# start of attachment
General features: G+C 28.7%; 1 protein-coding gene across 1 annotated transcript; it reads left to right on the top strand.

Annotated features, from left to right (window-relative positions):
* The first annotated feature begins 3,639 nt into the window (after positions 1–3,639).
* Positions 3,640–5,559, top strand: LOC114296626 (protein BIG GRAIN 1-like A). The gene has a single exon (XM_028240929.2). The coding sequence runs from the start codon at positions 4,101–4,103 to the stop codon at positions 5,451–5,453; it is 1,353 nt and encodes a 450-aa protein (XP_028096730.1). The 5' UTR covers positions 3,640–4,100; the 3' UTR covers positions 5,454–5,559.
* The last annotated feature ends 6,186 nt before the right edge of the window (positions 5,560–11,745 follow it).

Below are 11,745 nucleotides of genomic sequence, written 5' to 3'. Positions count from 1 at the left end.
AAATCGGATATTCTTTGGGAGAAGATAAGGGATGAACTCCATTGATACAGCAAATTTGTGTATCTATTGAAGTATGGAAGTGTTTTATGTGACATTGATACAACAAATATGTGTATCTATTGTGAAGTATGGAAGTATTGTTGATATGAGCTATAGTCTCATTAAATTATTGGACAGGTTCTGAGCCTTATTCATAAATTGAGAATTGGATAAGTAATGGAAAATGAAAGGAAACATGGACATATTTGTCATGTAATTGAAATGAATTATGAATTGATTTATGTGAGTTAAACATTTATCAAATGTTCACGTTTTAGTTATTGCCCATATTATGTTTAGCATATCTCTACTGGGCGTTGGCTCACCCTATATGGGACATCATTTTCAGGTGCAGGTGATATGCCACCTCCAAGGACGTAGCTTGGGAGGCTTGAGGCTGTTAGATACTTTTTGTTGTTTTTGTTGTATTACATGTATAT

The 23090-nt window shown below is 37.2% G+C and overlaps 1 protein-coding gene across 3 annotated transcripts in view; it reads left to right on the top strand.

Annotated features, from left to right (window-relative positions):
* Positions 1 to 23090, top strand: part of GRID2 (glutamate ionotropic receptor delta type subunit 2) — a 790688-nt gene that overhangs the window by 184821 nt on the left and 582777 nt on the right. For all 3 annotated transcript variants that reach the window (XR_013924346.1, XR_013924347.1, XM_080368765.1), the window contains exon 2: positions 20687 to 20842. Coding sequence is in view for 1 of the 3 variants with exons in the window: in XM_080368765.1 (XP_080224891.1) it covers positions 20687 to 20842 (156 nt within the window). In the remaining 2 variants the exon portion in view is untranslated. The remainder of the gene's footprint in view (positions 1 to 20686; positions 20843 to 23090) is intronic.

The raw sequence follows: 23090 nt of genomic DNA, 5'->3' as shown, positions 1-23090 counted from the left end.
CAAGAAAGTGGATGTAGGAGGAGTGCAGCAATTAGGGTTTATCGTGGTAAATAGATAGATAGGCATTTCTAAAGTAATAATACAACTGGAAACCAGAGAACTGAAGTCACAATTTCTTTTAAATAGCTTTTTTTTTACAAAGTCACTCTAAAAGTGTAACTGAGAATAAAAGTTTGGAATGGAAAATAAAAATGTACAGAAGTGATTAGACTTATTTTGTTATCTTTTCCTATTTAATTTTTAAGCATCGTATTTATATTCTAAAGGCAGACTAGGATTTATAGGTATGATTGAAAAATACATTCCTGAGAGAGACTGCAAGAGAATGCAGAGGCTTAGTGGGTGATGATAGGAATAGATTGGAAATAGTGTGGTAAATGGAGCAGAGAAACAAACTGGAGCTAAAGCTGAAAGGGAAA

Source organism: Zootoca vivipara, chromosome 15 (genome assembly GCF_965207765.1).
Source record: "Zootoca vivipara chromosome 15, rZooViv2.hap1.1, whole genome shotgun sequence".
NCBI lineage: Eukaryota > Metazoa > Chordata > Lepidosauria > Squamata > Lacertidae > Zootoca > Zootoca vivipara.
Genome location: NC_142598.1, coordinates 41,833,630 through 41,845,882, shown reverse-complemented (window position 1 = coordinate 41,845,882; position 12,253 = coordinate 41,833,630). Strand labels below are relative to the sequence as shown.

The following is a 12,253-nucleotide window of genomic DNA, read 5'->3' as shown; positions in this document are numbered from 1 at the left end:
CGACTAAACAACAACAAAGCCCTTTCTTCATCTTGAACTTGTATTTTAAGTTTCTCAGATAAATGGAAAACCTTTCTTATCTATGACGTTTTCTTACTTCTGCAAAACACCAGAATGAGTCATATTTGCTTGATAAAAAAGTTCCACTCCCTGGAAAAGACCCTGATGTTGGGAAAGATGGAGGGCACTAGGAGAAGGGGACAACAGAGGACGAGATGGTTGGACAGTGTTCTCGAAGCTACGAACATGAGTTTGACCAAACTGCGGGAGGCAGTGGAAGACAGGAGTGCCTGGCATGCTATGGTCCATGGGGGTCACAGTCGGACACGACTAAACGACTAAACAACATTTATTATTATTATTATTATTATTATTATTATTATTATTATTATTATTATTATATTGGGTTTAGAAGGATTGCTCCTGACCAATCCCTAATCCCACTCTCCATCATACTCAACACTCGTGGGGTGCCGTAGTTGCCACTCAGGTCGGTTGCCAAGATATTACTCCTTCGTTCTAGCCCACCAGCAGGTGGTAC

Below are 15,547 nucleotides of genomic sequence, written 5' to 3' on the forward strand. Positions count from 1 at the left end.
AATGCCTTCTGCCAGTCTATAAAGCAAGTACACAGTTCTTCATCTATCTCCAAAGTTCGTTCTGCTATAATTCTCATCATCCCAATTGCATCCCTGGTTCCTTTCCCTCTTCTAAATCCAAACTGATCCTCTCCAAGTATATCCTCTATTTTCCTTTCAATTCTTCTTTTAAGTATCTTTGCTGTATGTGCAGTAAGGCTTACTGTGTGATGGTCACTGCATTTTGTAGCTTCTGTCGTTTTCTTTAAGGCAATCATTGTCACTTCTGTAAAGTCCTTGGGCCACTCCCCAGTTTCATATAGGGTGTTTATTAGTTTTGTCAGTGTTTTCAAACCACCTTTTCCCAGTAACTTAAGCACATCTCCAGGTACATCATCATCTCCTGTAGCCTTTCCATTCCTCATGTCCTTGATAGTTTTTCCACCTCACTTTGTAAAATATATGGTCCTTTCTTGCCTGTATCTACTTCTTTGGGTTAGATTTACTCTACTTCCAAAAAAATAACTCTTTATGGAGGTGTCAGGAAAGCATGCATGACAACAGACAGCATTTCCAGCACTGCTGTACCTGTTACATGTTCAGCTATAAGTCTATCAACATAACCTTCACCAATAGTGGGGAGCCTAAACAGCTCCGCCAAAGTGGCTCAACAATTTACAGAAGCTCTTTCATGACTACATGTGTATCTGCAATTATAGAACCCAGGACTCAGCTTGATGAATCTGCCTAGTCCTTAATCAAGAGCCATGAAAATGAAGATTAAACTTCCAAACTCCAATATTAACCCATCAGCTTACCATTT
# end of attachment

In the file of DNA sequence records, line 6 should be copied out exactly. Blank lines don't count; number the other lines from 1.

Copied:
Below are 11,745 nucleotides of genomic sequence, written 5' to 3'. Positions count from 1 at the left end.